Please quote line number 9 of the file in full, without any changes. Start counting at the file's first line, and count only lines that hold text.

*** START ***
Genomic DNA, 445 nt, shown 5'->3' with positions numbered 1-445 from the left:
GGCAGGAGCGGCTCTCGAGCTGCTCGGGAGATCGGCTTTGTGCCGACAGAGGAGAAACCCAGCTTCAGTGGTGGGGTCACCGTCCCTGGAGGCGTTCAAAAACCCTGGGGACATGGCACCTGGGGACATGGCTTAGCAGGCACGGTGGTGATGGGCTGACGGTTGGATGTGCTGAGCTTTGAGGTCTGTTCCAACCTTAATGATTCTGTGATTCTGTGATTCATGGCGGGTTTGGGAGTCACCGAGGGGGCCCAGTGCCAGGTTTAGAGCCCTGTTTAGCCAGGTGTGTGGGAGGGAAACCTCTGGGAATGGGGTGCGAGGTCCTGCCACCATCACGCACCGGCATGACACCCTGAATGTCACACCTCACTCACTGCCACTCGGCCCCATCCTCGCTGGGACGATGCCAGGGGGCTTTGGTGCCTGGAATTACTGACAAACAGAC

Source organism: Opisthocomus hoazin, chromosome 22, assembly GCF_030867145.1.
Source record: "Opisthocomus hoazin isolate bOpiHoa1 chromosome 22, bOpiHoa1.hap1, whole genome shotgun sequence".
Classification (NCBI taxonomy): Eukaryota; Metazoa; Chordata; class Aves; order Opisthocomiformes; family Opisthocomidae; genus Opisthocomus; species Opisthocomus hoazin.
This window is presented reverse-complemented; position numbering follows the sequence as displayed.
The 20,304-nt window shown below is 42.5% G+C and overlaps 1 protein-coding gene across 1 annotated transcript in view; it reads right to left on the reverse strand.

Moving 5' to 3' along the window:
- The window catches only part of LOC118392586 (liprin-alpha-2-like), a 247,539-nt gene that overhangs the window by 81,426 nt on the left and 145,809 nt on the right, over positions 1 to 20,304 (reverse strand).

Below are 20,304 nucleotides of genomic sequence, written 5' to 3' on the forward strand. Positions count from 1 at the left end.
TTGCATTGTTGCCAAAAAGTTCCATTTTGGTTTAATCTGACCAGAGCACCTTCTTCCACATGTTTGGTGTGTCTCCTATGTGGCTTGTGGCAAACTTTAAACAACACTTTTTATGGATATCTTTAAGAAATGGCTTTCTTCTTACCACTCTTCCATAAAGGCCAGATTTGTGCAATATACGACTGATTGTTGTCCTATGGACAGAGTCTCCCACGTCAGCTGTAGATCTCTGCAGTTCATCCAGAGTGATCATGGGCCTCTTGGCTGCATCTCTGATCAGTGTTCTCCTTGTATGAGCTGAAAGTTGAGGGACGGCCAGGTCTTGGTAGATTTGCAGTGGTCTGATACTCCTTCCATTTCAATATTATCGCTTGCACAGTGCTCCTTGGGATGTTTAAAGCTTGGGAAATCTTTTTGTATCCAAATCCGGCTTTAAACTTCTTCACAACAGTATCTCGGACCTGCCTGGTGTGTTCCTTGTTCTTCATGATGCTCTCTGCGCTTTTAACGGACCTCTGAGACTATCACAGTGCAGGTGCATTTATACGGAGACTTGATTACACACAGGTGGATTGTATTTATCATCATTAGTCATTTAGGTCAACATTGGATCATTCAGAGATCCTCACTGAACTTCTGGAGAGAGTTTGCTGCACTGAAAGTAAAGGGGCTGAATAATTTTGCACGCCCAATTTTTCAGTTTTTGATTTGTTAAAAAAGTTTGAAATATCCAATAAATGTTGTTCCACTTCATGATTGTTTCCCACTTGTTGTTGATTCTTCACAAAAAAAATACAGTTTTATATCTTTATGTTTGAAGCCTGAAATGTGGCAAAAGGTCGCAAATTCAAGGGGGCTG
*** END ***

- The window catches only part of LOC118392586 (liprin-alpha-2-like), a 247,539-nt gene that overhangs the window by 81,426 nt on the left and 145,809 nt on the right, over positions 1 to 20,304 (reverse strand).